19 Times People Saw Weird Things and Internet Users Explained Them in a Snap
Today, you can learn anything with help from the Internet. You can find tips on how to make pancakes or how to go on a trip around the world. But the value of the Internet is not about the amount of information it holds, but more about the people that share it with each other.
We at Bright Side are sure that Internet users can provide an answer to almost any question and explain the use of the most mysterious things. You’ll see what we mean as you scroll through this article.
“A friend of mine was recently on a flight sitting next to a family and these things were behind their ears. Can anyone ID it?”
Answer: They’re acupressure motion sickness patches from Taiwan.
“This was found in our house. There’s a tiny blade in there too.”
Answer: It’s used to clean brushes and cut out hairs that get tangled in robot vacuum cleaners.
“This is someone’s wooden contraption — may or may not be worth $2.”
Answer: This is a toy catapult! Put a rubber band on the hook, over the round drum in the middle, and around the arm — then back to the hook.
“A hook/carry thing — it came in a box of random tools I got at an auction.”
Answer: It’s a wool hook. I used it to move large bails of wool.
“Walked by this many times while in Berlin and still can’t figure out what it is.”
Answer: It’s a clock that shows time in a 24-hour format. Each lamp in each row is 5 hours, 1 hour, 5 minutes, and 1 minute, respectively. So the time in the photo is 11:41.
This is a bit longer than a palm, very old, and is from Spain — possibly African.
Answer: It’s a stamping device to press these designs into soft metal like copper or possibly pottery. The coloration of the surfaces suggests a transfer of material from the workpiece to the dye over time.
“It’s an electric duck, but why? It has a 2-prong cord that says ‘electricord’ but it doesn’t warm up, doesn’t have audio holes, and doesn’t move. Any ideas?”
Answer: This is a sensor switch for a lamp. To make it work, connect a lamp to it, plug it in, and touch the duck.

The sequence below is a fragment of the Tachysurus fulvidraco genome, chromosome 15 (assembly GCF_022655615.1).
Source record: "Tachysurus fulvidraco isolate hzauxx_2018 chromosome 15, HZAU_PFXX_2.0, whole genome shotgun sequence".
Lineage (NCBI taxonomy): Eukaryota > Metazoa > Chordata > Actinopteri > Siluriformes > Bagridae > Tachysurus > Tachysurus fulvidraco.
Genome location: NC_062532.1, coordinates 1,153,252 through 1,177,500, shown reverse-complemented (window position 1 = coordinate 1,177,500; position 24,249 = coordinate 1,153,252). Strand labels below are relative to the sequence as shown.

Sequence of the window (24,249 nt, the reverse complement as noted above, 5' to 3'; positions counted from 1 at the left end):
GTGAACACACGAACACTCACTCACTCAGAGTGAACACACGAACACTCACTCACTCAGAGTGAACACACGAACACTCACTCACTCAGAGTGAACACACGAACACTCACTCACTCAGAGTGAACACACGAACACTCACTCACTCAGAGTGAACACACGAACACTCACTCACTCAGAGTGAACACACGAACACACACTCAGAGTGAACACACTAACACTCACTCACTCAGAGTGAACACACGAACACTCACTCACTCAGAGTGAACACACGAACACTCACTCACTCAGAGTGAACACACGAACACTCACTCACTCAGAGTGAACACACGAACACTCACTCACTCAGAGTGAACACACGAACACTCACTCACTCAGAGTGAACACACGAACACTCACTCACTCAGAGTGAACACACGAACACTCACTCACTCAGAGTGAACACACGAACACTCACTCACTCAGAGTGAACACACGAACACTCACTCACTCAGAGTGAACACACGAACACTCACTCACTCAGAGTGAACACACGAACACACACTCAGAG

“A Chattanooga friend found this at Chickamauga Lake. He’s an avid fisherman of that area and is at a loss.”
Answer: Looks like it could be the pharyngeal teeth of a black drum fish.
“Got this for Christmas but have no idea what it is...”
Answer: It’s a ram rod used for loading an old cannon.
“I found this on a podium in a college classroom.”
Answer: It’s a computer antitheft device. One of the ends of this lock is connected to a laptop or a computer and the other is locked to the table.
“A heavy metal head found in an old toolbox”
Answer: It is a cap gun-type toy? Put the cap in the mouth and drop it. It makes a loud pop.
“Various metal pieces found during a beach cleanup”
Answer: They’re old battery cells. If you open up a 9-volt alkaline battery you’ll usually find a stack of cells that look exactly like the smallest one in the photo. Larger carbon-zinc batteries with more than 1.5V at the terminal are made the same way, though they’re not often seen in household items.
“Found this in a thrift store — a crafted wooden thing that’s hollow inside.”
Answer: It’s a case for chopsticks.
“Purchased this at a yard sale. The seller didn’t know what it was either.”
Answer: It’s a utensil holder. The semi-circle end clips onto the edge of a bowl, then you can rest your spoon or fork between the metal prongs sticking up.
“Art? A fishing lure?”
Answer: It’s a squid hook. The white part glows and attracts squid in the dark if you fish for them at night.
“Apparently, even the museum staff didn’t know what this was. I found it in a museum in Manitoba, Canada. Looks like it’s maybe leatherwork-related?”
Answer: It’s a needle punch tool for making rugs.
“Found this in the attic of a 1920s house. Does anyone know what it is?”
Answer: It’s a plant/flower press used to dry plants.
Came as part of a kitchen toolset from a thrift store. The other tool was an apple slicer and corer.
Answer: It’s a tool used to open buckets. It’s also a hammer for putting the lid back on.
“At my school, we have these bins. There’s a plate, a sandwich, a chicken/turkey leg, and then what?”
Answer: It’s an eco-tensil paper spoon. You fold it using the dotted lines and throw it away with the food waste.
What weird things have you seen or found? Maybe you have photos of them! If so, please share them down below.